The line I’ve heard most often from people in the outdoors industry this year is “You Alaskans are hogging all the snow!”
And yes, yes we are.
“Let us have some!” they say. We’re not about to give it away, but I tell them that we’re happy to share, just come on up and ski! There’s plenty of snow to go around this year.
Last week I attended the Outdoor Retailer trade show in Salt Lake City, Utah, including the on-snow demo day at a local resort there. Riding up the lift to see exposed dirt, rocks, and nothing but ice on piste made me long to turn straight around and get back on a plane to Alaska, where the snow is soft and so deep that the public got a chance to ski never-before-opened terrain on Max’s Mountain last weekend (an opening I missed, because I was in Utah. Sometimes, you just miss out).
But I didn’t miss out yesterday when I met up with an old friend to ski the 17” of powder for a while. There was no way I was going to miss a powder day after skiing on ice in Utah and then staying inside at the trade show for three days. Work and unpacking and housecleaning can wait! The temperatures have warmed since I’ve been gone and I struggled with figuring out what to wear, casting aside the three down layers I’d been wearing when the temps were below zero and strangely choosing to wear a balaclava for the first time this year.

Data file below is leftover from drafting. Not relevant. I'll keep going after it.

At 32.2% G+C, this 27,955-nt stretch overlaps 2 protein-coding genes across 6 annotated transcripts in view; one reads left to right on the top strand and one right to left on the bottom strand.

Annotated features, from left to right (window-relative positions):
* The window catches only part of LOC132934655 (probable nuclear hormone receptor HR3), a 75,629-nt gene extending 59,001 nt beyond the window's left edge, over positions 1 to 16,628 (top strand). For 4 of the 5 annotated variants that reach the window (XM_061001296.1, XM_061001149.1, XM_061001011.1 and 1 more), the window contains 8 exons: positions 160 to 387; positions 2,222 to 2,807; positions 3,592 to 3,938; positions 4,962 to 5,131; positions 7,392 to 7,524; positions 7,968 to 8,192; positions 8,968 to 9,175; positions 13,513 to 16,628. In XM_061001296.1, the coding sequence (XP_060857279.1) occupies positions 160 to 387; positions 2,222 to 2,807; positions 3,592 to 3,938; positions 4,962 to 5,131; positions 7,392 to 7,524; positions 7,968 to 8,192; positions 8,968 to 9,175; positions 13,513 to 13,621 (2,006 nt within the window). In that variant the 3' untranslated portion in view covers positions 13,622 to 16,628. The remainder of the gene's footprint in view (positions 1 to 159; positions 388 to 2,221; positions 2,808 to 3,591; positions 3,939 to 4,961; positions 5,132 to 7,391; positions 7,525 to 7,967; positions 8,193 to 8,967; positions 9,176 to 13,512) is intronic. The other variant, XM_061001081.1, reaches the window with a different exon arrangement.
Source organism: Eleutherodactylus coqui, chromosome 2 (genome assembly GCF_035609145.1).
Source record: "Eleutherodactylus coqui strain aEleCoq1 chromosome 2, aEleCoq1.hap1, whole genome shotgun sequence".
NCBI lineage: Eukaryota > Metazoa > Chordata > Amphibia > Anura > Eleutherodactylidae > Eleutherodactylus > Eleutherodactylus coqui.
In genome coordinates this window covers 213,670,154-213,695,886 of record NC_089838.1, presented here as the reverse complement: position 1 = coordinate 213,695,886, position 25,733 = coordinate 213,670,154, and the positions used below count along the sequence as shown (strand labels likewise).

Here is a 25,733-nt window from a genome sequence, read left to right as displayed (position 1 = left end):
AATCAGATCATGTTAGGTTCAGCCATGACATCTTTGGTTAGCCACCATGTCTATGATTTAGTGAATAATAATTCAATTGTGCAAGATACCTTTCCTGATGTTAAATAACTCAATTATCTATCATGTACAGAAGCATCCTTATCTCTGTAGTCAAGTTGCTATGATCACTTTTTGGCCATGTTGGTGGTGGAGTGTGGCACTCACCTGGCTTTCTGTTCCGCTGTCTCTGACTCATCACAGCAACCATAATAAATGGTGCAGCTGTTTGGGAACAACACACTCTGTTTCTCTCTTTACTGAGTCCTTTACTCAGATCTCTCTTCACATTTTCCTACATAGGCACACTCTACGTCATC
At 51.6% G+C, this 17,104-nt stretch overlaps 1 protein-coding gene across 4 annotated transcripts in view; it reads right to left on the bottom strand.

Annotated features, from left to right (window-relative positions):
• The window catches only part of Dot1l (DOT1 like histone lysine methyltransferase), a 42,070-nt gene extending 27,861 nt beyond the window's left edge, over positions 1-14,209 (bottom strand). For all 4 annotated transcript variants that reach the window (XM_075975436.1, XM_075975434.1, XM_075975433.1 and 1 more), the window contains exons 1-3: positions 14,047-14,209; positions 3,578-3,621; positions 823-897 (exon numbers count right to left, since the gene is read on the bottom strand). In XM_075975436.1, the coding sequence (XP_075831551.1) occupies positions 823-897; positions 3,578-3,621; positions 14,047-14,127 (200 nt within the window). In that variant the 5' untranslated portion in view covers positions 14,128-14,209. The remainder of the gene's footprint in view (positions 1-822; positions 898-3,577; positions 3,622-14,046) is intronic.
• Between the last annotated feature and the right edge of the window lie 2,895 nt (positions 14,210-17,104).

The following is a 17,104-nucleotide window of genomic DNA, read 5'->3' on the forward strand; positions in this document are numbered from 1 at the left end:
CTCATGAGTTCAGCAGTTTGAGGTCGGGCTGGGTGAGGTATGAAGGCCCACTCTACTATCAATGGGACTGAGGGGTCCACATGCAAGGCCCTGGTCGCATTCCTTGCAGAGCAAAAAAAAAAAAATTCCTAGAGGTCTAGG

I wasn’t the only one making time to take advantage of the powder. I rode the lift with another woman who said she had tossed her kids off at school and driven down from Eagle River to ski all day. “It’s not that common for women with families to take time to do that,” I told her.
“I don’t have a problem with it.” She replied emphatically, making me crack up. Seriously, ladies, once you get rid of the kids for the day, you really should be down at Alyeska skiing. The crowds are light during the week, and there’s a Women’s Midweek Clinic to take advantage of if lessons are your thing. Isn’t that what school is for? All-day babysitting? I don’t have kids but I do pay property taxes that help pay for schools, so if you’re not using my tax dollars for good by going skiing, I have an issue with that. Get thee to the mountain.
My vague plan of a few warm-up runs was dashed when my friend Mike met me at the top of Chair 6, saying immediately, “North Face? Ragdoll?” And shot off to show me a great powder stash running almost the entire length of the North Face. I pulled my balaclava off immediately; it was far too warm to wear it and the faceshots were more fun without it. Even my fat skis were almost not fat enough for the bottomless snow on the Face. It was so good we did the same thing again. Then we hit the South Face, Kitchen Wall, small stashes I’ve never seen before (or didn’t recognize because of all the powder); the possibilities were endless and so was the powder. Even with the High Traverse closed I didn’t feel like I was missing out. What a winter!
“I’m stoked to be skiing with you!” said Mike, after yet another faceshot-filled run down the Kitchen Wall, making me smile. There’s really not many things better than skiing with an old friend, is there? And skiing with an old friend on a midweek powder day; well, that’s just about as good as it gets.
This truly is the Year of Alaska. Most other places are pretty dire; have you ever seen grass sticking out of the moguls even in a bad year at Alyeska? I haven’t—but that’s what they’re skiing in the lower 48. If you ever wanted to ski in Alaska, this is the time. Come on up!